By Chris Cillizza
Washington Post Staff Writer
Monday, March 7, 2011; 12:12 AM
The 2010 election was devastating for Democrats across the country, but the South was at the epicenter of the destruction.
One-third of the House seats Democrats lost in November came from the 11 traditional Southern states. In the Senate, Blanche Lincoln (Ark.) was crushed and Democrats came nowhere near winning an open seat in Florida or defeating potentially vulnerable GOP incumbents in Louisiana and North Carolina.
The gubernatorial level was no different. Republicans swept the six governor's elections, including in Tennessee, where the GOP broke eight years of Democratic rule, and in the electorally critical state of Florida.
Since the election, things have gone from bad to worse for Democrats in the South. In Louisiana, the state's attorney general and five state legislators - all Democrats - have switched to the Republican side since the 2010 midterms.
In Mississippi, Democrats didn't even field a candidate for lieutenant governor, state auditor or secretary of state for elections this year.
The nationwide reapportionment of congressional seats shows that the population - and the political power that goes with it - is shifting south. Of the 12 seats added, eight are in the South - including four in Texas alone.
The Republican consolidation of the South over the past two years is hard to dispute. But is it a permanent reality or simply the latest swing of the political pendulum in the region? Not surprisingly, the two parties offer vastly different assessments.
"Much of the South is just off-limits for Democrats for statewide offices," argued Whit Ayres, a Republican pollster who has worked extensively in the region. "If Roy Barnes can't win in Georgia, it's hard to imagine any other Democrat winning unless something drastic changes."
Barnes, a Democrat, was governor from 1998 to 2002, when a little-known state senator named Sonny Perdue (R) upset him. Barnes tried to reclaim the office in 2010 but lost an open-seat contest to former congressman Nathan Deal (R) by 10 percentage points.
The idea that Republican dominance in the region is even semi-permanent is belied by recent political history, insists former Obama White House press secretary Robert Gibbs, an Alabama native.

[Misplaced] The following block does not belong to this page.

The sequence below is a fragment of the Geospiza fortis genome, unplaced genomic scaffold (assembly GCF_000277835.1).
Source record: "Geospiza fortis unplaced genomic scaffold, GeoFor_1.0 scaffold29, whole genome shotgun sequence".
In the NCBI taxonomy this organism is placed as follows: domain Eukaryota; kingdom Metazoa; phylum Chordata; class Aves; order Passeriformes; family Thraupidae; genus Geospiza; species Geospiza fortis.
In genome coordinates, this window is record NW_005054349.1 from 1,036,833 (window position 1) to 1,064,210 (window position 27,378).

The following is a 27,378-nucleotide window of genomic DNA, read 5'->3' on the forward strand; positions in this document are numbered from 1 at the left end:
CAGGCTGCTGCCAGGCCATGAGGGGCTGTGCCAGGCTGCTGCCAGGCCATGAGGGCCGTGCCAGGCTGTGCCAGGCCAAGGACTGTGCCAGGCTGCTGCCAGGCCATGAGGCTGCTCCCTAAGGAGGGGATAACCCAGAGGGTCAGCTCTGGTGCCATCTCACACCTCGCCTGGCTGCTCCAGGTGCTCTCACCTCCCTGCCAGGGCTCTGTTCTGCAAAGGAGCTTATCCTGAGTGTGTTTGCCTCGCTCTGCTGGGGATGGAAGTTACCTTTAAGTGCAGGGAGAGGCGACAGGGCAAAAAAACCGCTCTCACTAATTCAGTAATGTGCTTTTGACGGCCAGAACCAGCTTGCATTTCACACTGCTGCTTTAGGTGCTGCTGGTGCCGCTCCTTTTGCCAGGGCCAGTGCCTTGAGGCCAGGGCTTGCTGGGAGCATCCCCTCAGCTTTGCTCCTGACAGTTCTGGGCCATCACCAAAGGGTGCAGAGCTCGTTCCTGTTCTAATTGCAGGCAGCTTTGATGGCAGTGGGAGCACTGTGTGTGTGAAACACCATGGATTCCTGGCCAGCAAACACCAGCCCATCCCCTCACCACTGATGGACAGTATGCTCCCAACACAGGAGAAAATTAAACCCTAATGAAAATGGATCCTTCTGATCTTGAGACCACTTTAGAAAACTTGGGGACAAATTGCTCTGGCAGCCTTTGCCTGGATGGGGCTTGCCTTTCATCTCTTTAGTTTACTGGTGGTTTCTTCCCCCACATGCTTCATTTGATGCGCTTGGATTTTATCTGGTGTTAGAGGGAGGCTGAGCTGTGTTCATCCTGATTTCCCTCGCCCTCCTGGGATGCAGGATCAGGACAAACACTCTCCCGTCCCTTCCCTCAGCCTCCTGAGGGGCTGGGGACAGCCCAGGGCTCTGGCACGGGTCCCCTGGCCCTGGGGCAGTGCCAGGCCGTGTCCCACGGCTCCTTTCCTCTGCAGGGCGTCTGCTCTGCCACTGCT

"Any political region is about cycles," he said. "Remember after 1994, when everyone wrote that Democrats were dead in the South, only to hold their own in 1998, do well by 2006 and win states in 2008 presidential [race] we'd only dreamed of being truly competitive in?"
A brief look at the electoral history of the region proves Gibbs's point.
As recently as 2001, Democrats held seven of the 11 Southern governorships - including states in the Deep South such as Alabama, Georgia and Mississippi. That same year, Democrats held nine of the 22 Senate seats in the South. (They currently hold just six.) In two weeks in May 2008, Democrats won special elections in Louisiana's 6th Congressional District and Mississippi's 1st - both seats that Republicans had held. (Both seats are now in GOP hands again.) And, of course, President Obama won in North Carolina and Virginia in 2008 - the first Democrat to pull off that feat in more than two decades.
The answer to how solid the South is for the GOP and how long the party's near-unanimous hold on the region will last is important, particularly given Republicans' show of strength in 2010 in the Northeast and upper Midwest - both traditional Democratic strongholds.
Obama could - we emphasize could - withstand losing all 11 Southern states in 2012 and still win a second term with more than 300 electoral votes (assuming he is able to hold every other state he won in 2008).
But the continued population growth in the South suggests that Democrats can't simply forsake the region in future statewide and national elections. Doing so could put them in an electoral hole that their growing strength in the Plains and Southwest may not help them dig out of.
John Anzalone, a Democratic pollster based in Alabama, argued that a strengthening economy and a Republican Party willing to cut Social Security and Medicare are at the root of a return to Democratic competitiveness in the South.
"No one is debating that the political environment is tough for Democrats in the South right now," he said. "But it is temporary."
Democrats have to hope he's right.